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The Sweet, Spicy and Sour Memories of Onam

The Sweet, Spicy and Sour Memories of Onam

Wrapped up a beautiful Onam Day. With everyone back to bed, I was reminiscing about the Onam days that have gone by. From being that enthusiastic child who observed her mother do the customs to the overtired yet exuberant mother who is doing stuff for the kids, my journey has been tumultuous.

A mother’s onam

Now when I look back I can see that overtired mother who can’t bear to see their kids lose their sleep for any ritual. I can see that lonely woman who is carrying a pitcher full of water in one hand and a tray full of Thumba flowers on the other, a tray with Ada on the floor which she occasionally picks to take ada to offer Maveli. How could she do all for rituals all alone, I wonder now. But then, I hardly cared.

Now when I look at myself as a mother, I refuse to take all the burden alone. I wake them up and ask them to accompany me. We do the welcome call (aarpoo irroo). And I make myself believe that they enjoyed it too because unlike my mother my sole aim is not the happiness of others around me. I want to take care of my happiness and peace as well.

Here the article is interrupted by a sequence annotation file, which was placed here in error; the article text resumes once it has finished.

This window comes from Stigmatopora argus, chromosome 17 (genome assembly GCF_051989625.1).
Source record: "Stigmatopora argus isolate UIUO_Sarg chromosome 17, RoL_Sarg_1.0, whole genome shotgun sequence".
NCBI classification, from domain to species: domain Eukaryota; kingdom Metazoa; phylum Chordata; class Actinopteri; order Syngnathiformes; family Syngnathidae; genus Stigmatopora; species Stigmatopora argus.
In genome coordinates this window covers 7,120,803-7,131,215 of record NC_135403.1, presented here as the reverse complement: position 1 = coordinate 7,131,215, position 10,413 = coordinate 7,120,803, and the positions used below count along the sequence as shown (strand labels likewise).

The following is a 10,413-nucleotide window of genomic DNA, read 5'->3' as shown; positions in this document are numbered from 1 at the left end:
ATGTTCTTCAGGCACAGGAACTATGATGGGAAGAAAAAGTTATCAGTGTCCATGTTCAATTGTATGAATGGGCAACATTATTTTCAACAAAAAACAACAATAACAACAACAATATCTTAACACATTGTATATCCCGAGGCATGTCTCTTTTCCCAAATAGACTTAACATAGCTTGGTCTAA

The onam sadya

As I look back, I think of those Onam days when we all sat together and had sadya which our mother made. Later it changed to pre-ordered Sadya that would reach our doorsteps. I used to despise my mother for being lazy and just enjoying the day unlike my friends’ mothers who used to toil inside the kitchen. I conveniently forgot those onam days when she used to cook from dawn.
Some onam days we didn’t have celebrations as some of our loved ones passed away. There was one onam when my mother was away and my father and I had silent sadya together. Needless to say, pre ordered one. Because when it comes to me, my self care matters.

Role reversal

And then I got married and since then I have been doing the pookalam and welcoming Maveli (ethirelkal), along with my better half. Then the participant numbers slowly came up and now we have a bunch of 5 hyperactive lots to call Aarppoo Irrooo ( the welcome call to Maveli.)As I said before, I am that mother who doesn’t believe in sacrificing alone.

There was onam during COVID when we just wanted to see another Onam and nothing else. No new clothes, no pookalam, no celebrations. Year’s down the lane, we all forgot those times as well and go on with our celebrations despite all odds because this is one day that we celebrate irrespective of caste, creed and region.
Looking back I have nothing but gratitude for all the good and bad Onam days that went by. I hope you all had a wonderful onam too.
What is your Onam memory?

This post was created for the Blogaberry Creative (Monthly) Challenge.

This post is also a part of Blogchatter Half Marathon 2023